It’s not fun to go to the agility field and not train agility. It’s not fun to spend hours at a trial sitting a hundred yards away to keep her under threshold. It’s not fun to leave her home when I go to the agility field. But, when I remember my why, I am motivated to do what’s necessary for her to stand on a podium someday like her sister Whimzy. 

Believe in the power of your why, and use the magic of motivation to move you towards your wildest dreams.

Dog Training Team

For the Love of the Game

It’s heartbreaking to see your teammate stressed out, disconnected or shutdown mid-run. I’ve seen it happen with my own dogs and students’ dogs too. We want our dogs to love playing agility with us. This game is supposed to be fun for both of us. But, stress happens. Whether a team is training through chronic ring stress or a dog is suddenly insecure or unsure on course, there are many strategies we can use to support them. Being able to boost your dog’s confidence and help them cope with stress should be something every handler can do for their dog. So, here’s what I tell my students to do and how I set my own dogs up for success in even the most demanding trial environments.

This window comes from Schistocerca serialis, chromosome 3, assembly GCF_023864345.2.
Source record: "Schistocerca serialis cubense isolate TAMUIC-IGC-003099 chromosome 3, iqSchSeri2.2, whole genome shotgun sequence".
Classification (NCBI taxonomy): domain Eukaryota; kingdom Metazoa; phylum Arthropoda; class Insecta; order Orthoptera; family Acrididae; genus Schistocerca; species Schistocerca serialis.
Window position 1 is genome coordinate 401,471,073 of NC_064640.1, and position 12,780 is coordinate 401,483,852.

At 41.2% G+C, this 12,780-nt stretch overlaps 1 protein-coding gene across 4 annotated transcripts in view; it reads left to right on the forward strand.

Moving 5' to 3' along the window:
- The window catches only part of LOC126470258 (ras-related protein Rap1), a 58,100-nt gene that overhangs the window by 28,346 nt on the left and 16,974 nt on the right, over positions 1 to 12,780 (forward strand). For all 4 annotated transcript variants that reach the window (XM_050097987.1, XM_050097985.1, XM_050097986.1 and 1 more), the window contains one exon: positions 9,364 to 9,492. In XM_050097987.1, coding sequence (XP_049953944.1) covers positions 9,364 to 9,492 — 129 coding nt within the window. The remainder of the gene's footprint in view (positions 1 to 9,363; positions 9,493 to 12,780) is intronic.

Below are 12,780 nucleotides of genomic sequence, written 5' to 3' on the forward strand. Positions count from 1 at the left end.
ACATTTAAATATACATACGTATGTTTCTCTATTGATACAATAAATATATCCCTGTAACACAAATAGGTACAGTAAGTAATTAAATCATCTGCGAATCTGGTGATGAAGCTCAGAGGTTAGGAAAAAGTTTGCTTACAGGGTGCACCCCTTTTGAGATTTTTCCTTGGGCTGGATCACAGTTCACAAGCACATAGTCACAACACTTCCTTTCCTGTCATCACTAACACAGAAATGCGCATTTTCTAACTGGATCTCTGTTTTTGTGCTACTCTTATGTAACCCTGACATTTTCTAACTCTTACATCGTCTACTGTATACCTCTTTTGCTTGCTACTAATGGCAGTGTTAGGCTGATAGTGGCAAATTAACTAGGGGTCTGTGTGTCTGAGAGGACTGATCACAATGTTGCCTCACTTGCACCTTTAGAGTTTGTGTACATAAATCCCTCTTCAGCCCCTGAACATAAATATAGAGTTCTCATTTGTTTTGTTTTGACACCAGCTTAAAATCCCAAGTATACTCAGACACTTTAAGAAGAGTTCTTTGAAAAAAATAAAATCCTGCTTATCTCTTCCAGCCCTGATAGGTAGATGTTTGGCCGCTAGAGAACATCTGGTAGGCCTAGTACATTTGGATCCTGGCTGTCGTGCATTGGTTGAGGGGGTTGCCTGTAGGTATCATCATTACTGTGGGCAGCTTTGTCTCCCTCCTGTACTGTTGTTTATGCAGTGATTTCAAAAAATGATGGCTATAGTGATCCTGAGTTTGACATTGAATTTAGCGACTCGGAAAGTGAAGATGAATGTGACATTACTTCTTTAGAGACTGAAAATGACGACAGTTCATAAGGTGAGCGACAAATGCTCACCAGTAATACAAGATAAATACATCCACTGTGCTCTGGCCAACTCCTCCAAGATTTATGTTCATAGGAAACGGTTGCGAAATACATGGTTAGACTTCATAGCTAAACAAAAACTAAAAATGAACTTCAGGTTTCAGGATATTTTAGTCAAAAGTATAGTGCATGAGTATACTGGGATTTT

Learn About Your Dog
Ask yourself when your dog loses confidence and struggles to focus on course. This is different for every dog, but there are a few common factors that contribute to ring stress. Possible factors range from your relationship with your teammate to the color of the judge’s mask. We’ll take a look at three common factors that are easy to recreate in training.